3. Results and Discussion

Infrared spectrum of the prepared samples from 400 to 4000 cm-1 was obtained from Fourier transform infrared spectroscopy and shown in Figure 1. FTIR spectrum of all the samples showed a strong peak at 3526 cm-1 ascribed to hydroxyl stretching vibrations of C-OH groups. The value of the peak at 1733, 1721, cm-1 is assigned to the O-H deformation, and a weak band at 1468, 1497 cm-1 is assigned to C=O stretching. Finally, peak at 1000 cm-1 are assigned to C-O stretching.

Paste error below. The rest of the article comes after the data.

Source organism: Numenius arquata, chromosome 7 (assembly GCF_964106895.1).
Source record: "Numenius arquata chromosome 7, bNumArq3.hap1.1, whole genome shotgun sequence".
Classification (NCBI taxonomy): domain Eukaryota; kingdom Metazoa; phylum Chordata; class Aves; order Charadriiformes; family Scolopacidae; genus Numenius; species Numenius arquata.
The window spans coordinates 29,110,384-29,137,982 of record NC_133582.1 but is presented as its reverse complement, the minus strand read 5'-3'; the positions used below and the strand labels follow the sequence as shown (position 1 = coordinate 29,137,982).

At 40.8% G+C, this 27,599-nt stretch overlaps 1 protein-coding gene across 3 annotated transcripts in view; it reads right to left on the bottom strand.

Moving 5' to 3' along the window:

Figure 1. FTIR spectra of POC, POCH, POCP and POCS

Due to the chemical activation, the defects may be presented on the surface of carbon. To identify the defects of POC, POCH, POCS and POCP samples, patterns of XRD were recorded between 10o and 80o using CuKα radiation are shown in Figure 1. From the diffraction pattern of the POCS, at 22o, a broad peak is observed. Similarly, a peak is observed at 25o for POC. Finally, a broad peak is observed at 29o for both POCH and POCP, The weak band is observed at 43o for POCS and POCH respectively. From the presence of broad peak, an amorphous structure of the carbon is identified.

Figure 3. XRD spectra of POC, POCH, POCP and POCS